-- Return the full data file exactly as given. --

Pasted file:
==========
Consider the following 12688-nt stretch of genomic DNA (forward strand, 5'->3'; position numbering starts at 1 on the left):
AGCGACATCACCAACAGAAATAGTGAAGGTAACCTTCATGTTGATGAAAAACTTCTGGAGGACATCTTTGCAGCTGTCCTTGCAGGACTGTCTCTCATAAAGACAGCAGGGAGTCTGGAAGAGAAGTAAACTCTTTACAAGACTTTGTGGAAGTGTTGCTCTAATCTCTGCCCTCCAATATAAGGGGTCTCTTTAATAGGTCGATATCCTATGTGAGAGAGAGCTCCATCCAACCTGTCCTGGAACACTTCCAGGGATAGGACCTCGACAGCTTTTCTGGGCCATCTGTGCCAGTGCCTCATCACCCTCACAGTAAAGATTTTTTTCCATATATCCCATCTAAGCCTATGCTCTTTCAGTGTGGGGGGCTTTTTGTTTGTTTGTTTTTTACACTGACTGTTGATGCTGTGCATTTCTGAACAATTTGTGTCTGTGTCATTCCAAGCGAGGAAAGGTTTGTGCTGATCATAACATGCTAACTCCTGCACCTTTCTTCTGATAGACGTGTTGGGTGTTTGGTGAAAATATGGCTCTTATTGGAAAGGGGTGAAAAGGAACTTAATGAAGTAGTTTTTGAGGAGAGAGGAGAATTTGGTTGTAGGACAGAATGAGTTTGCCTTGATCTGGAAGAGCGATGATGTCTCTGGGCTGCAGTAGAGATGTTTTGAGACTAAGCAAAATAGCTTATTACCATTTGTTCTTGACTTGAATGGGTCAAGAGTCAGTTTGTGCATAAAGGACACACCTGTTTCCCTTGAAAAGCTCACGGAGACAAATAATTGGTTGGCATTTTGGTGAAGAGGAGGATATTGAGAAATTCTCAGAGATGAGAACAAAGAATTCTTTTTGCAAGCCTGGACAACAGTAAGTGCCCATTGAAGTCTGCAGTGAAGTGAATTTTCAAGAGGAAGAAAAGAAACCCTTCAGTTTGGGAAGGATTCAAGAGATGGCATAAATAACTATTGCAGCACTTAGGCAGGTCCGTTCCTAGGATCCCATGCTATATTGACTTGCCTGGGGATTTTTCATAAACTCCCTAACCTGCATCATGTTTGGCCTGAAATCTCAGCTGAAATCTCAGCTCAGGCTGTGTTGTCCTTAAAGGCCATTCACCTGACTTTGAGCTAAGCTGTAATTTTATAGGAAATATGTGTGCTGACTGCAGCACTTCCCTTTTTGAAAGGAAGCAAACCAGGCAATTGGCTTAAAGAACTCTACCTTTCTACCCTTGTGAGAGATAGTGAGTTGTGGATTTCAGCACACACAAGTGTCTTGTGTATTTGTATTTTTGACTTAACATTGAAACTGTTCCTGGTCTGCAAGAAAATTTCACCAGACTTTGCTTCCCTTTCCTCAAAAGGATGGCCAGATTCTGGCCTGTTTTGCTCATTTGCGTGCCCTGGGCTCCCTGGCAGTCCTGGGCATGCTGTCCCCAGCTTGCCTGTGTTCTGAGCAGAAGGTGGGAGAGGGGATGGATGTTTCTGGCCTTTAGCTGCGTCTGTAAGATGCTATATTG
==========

Consider the following 12688-nt stretch of genomic DNA (forward strand, 5'->3'; position numbering starts at 1 on the left):
AGCGACATCACCAACAGAAATAGTGAAGGTAACCTTCATGTTGATGAAAAACTTCTGGAGGACATCTTTGCAGCTGTCCTTGCAGGACTGTCTCTCATAAAGACAGCAGGGAGTCTGGAAGAGAAGTAAACTCTTTACAAGACTTTGTGGAAGTGTTGCTCTAATCTCTGCCCTCCAATATAAGGGGTCTCTTTAATAGGTCGATATCCTATGTGAGAGAGAGCTCCATCCAACCTGTCCTGGAACACTTCCAGGGATAGGACCTCGACAGCTTTTCTGGGCCATCTGTGCCAGTGCCTCATCACCCTCACAGTAAAGATTTTTTTCCATATATCCCATCTAAGCCTATGCTCTTTCAGTGTGGGGGGCTTTTTGTTTGTTTGTTTTTTACACTGACTGTTGATGCTGTGCATTTCTGAACAATTTGTGTCTGTGTCATTCCAAGCGAGGAAAGGTTTGTGCTGATCATAACATGCTAACTCCTGCACCTTTCTTCTGATAGACGTGTTGGGTGTTTGGTGAAAATATGGCTCTTATTGGAAAGGGGTGAAAAGGAACTTAATGAAGTAGTTTTTGAGGAGAGAGGAGAATTTGGTTGTAGGACAGAATGAGTTTGCCTTGATCTGGAAGAGCGATGATGTCTCTGGGCTGCAGTAGAGATGTTTTGAGACTAAGCAAAATAGCTTATTACCATTTGTTCTTGACTTGAATGGGTCAAGAGTCAGTTTGTGCATAAAGGACACACCTGTTTCCCTTGAAAAGCTCACGGAGACAAATAATTGGTTGGCATTTTGGTGAAGAGGAGGATATTGAGAAATTCTCAGAGATGAGAACAAAGAATTCTTTTTGCAAGCCTGGACAACAGTAAGTGCCCATTGAAGTCTGCAGTGAAGTGAATTTTCAAGAGGAAGAAAAGAAACCCTTCAGTTTGGGAAGGATTCAAGAGATGGCATAAATAACTATTGCAGCACTTAGGCAGGTCCGTTCCTAGGATCCCATGCTATATTGACTTGCCTGGGGATTTTTCATAAACTCCCTAACCTGCATCATGTTTGGCCTGAAATCTCAGCTGAAATCTCAGCTCAGGCTGTGTTGTCCTTAAAGGCCATTCACCTGACTTTGAGCTAAGCTGTAATTTTATAGGAAATATGTGTGCTGACTGCAGCACTTCCCTTTTTGAAAGGAAGCAAACCAGGCAATTGGCTTAAAGAACTCTACCTTTCTACCCTTGTGAGAGATAGTGAGTTGTGGATTTCAGCACACACAAGTGTCTTGTGTATTTGTATTTTTGACTTAACATTGAAACTGTTCCTGGTCTGCAAGAAAATTTCACCAGACTTTGCTTCCCTTTCCTCAAAAGGATGGCCAGATTCTGGCCTGTTTTGCTCATTTGCGTGCCCTGGGCTCCCTGGCAGTCCTGGGCATGCTGTCCCCAGCTTGCCTGTGTTCTGAGCAGAAGGTGGGAGAGGGGATGGATGTTTCTGGCCTTTAGCTGCGTCTGTAAGATGCTATATTG